Preparing for Occulus or similar...

Spirit_Retro

Limp Gawd
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Hi all,

I've nto been keeping up lately with the latest and greatest but I'm really hooked on playing Elite Dangerous. So I'm planning on entering the VR scene in a few months.

I already have an Asus GTX 980 STRIX. And I'm wondering- should I get a second for SLI or replace the card totally?

Just wondering what you guys think??
 
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Killa|3yte

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I'm assuming your 908 is indeed a 980.

From what I understand, SLI is not suited for VR and will not be for some time at least. The recommended GPU is a 970, which is a step down from your 980, so you are already in good shape.
 

Spirit_Retro

Limp Gawd
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I'm assuming your 908 is indeed a 980.

From what I understand, SLI is not suited for VR and will not be for some time at least. The recommended GPU is a 970, which is a step down from your 980, so you are already in good shape.

Thanks.. corrected that. :)
 

Nenu

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Yep, SLI is not supported.
I dont know if it ever can because it introduces lag and that is one of the biggest banes of VR.
It causes motion sickness and detracts from the immersion.

For the current gen at least, single card only, as fast as you need.
See how you fair with your 980.
 
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Ditto. Rift can't use SLI. (At least not yet - may be a while as latency issues prevent going there, so until Nvidia VR driver tech develops further and the Rift team decides to use it, well, it's single card use only.)

Hold onto your cash for Pascal in the Jul/Aug/Sept (somewhere in there) time-frame later this year. Enjoy the Rift with your 980 till Pascal arrives and then decide if Pascal is worth the $ or if you want to go SLI on your 980.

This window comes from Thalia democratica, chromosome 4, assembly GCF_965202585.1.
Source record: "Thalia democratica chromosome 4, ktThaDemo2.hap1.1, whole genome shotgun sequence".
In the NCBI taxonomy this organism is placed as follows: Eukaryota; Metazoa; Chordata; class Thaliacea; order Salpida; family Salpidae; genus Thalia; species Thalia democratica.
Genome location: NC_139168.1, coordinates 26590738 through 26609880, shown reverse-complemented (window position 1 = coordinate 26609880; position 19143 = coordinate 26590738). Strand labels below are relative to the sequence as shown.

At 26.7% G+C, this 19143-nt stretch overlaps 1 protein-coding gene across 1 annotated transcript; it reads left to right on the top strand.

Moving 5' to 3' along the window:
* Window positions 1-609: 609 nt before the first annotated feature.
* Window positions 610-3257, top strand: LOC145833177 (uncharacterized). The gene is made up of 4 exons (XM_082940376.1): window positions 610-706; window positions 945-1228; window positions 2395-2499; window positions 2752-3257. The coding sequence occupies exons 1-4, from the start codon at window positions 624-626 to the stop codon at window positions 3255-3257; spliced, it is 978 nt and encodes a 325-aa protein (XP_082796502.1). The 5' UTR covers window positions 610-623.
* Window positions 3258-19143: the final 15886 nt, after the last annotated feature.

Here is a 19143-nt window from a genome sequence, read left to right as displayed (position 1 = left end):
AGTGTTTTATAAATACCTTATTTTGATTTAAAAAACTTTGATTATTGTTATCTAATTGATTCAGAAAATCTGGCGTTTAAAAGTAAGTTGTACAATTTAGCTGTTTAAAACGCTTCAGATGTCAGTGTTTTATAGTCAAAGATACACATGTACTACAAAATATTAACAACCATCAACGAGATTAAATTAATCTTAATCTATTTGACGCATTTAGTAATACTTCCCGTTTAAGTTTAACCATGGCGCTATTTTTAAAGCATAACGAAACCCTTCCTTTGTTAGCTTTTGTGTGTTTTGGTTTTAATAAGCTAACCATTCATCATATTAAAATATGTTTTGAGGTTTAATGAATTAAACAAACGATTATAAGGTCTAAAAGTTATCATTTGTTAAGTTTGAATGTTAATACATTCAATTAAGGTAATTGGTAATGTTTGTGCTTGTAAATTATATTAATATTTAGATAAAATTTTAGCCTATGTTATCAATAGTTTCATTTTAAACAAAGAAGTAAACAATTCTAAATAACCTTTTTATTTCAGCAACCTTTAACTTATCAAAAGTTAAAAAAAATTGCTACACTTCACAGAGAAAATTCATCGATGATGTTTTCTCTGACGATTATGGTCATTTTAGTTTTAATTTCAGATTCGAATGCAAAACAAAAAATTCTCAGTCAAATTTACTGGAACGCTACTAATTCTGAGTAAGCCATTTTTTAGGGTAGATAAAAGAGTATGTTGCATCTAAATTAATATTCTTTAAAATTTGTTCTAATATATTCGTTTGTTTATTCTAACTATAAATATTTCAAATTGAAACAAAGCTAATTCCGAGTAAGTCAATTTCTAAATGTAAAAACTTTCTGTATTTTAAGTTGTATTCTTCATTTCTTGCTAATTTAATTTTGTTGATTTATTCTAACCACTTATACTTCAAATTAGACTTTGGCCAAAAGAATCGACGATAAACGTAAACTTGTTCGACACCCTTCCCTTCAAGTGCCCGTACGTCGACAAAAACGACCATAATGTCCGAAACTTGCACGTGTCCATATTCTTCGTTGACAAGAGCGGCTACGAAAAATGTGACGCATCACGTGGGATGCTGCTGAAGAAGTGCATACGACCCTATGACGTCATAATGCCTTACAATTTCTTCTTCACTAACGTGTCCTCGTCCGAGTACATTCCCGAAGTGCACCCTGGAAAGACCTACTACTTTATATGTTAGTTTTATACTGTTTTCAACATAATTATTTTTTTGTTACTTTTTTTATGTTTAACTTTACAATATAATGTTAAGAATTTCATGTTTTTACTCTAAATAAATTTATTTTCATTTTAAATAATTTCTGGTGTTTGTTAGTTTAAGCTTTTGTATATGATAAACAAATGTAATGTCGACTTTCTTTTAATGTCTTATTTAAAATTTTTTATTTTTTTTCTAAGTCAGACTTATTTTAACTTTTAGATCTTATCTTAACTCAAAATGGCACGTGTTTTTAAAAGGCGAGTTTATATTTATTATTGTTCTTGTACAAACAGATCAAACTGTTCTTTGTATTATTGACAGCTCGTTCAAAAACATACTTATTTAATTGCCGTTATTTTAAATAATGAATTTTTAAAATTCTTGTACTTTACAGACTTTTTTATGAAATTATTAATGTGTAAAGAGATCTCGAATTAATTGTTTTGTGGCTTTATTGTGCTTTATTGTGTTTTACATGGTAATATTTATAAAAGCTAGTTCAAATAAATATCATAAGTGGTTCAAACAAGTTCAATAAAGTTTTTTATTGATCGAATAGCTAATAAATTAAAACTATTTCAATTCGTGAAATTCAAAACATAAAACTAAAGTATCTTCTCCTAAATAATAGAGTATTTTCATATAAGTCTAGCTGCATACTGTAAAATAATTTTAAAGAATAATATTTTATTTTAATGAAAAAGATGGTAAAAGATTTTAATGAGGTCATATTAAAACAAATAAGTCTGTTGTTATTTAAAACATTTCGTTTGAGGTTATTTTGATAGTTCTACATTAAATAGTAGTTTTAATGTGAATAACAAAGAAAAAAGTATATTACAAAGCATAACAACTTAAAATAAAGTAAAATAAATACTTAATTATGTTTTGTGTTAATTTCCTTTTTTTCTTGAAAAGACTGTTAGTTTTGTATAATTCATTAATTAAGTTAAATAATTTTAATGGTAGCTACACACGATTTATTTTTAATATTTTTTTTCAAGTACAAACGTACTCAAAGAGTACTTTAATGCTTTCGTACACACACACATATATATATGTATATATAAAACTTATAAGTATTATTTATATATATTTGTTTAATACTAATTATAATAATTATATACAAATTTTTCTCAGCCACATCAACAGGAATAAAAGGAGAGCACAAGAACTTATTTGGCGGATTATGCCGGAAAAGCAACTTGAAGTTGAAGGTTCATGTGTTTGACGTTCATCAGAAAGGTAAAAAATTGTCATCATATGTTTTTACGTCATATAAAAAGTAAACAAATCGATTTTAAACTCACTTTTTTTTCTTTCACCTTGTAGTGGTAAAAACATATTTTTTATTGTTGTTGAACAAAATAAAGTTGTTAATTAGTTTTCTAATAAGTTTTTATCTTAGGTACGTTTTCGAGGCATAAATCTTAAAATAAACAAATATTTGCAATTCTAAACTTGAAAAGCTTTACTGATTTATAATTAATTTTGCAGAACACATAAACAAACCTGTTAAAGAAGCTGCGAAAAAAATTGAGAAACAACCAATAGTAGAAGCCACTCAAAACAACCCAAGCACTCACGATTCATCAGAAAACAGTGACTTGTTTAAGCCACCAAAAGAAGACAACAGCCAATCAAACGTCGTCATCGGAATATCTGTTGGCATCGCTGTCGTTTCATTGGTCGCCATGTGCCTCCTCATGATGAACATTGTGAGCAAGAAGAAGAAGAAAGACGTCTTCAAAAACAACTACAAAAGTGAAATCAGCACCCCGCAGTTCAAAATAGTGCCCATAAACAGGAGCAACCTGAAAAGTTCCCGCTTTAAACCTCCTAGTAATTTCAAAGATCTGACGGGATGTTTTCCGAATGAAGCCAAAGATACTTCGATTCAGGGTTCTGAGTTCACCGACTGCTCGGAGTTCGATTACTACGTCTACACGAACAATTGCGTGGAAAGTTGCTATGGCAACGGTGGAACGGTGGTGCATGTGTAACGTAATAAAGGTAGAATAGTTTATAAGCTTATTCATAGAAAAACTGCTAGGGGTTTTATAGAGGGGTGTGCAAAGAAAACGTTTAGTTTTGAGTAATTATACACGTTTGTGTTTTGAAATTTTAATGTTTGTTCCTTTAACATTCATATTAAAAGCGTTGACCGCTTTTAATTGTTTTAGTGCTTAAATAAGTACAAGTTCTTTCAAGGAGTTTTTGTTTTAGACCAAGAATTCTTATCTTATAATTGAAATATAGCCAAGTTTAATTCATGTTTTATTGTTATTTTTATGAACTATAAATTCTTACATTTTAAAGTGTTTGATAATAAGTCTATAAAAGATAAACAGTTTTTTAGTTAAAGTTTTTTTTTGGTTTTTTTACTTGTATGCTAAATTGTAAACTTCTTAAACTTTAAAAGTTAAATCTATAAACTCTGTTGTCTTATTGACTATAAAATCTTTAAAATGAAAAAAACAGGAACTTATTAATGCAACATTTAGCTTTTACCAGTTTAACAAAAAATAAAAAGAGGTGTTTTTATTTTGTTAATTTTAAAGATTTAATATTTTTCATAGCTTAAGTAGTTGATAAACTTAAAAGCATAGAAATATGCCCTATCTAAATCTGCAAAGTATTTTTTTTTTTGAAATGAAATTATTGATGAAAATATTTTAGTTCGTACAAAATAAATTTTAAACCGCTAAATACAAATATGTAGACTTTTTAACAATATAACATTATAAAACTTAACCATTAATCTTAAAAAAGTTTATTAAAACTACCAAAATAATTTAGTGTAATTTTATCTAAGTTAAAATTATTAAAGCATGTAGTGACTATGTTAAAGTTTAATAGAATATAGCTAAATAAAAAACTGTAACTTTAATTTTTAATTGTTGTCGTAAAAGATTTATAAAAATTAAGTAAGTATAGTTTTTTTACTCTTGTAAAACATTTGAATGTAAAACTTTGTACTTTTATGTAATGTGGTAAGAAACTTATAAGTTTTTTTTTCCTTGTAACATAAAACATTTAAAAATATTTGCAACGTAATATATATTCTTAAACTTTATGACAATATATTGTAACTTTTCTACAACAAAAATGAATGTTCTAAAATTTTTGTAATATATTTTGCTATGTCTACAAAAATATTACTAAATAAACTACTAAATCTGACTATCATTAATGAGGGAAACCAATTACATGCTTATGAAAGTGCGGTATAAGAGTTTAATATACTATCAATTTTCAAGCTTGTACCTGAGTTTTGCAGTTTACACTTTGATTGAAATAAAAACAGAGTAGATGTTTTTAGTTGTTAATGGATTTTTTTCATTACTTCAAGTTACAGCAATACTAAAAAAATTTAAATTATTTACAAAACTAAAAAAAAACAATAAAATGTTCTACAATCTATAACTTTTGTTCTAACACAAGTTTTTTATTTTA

Anarchist4000

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Actually SLI/Crossfire should work relatively well for VR as you have 2 screens. AMD has also been timing their dual fiji release for VR and sticking dual cards in alienware systems for that very reason. Rift presents a really easy split screen SLI setup for developers.

The bigger problem is that all existing Nvidia cards have difficulty with the multi-threaded approach of DX12/Vulkan which is likely to be the foundation of VR.
 

Nenu

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Actually SLI/Crossfire should work relatively well for VR as you have 2 screens. AMD has also been timing their dual fiji release for VR and sticking dual cards in alienware systems for that very reason. Rift presents a really easy split screen SLI setup for developers.

The bigger problem is that all existing Nvidia cards have difficulty with the multi-threaded approach of DX12/Vulkan which is likely to be the foundation of VR.

Except it doesnt.
There is only one HDMI cable and no display driver to allow for simultaneous dual screen 3D output over 2 cables, each direct from a single GPU.
 

Anarchist4000

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VR SLI provides increased performance for virtual reality apps where multiple GPUs can be assigned a specific eye to dramatically accelerate stereo rendering. With the GPU affinity API, VR SLI allows scaling for systems with >2 GPUs. VR SLI is supported for DirectX and OpenGL Link
Well Nvidia seems to think otherwise. It's still one cable, but the VR headsets contain 2 screens with minor offsets for each eye. That's a pretty easy way to divide up the work for traditional (2 cards/GPUs) SLI. All that in WHQL driver last I checked as well.
 
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Anarchist4000

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Ok, edited my post to include a link to Nvidia's developer page. If by agenda you mean presenting facts for an argument I guess I'm guilty. Still no idea how an official Nvidia statement has nothing to do with Nvidia.
 

Nenu

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Ok, edited my post to include a link to Nvidia's developer page. If by agenda you mean presenting facts for an argument I guess I'm guilty. Still no idea how an official Nvidia statement has nothing to do with Nvidia.

Nvidia have not stated it is possible with the current driver to access 3D dual screens via 2 HDMI cables/2 connections.

You have been made aware that dual graphics cards add latency with one cable
In order to prevent this, dual interfaces to dual graphics cards are needed.
None of the VR headsets implement dual HDMI links.
You explicitly stated that Rift makes it easy to do this, it doesnt.

That is the minimum requirement.
Then the driver and developer need to utilise both connections.
 

Anarchist4000

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Nvidia have not stated it is possible with the current driver to access 3D dual screens via 2 HDMI cables/2 connections.

You have been made aware that dual graphics cards add latency with one cable
In order to prevent this, dual interfaces to dual graphics cards are needed.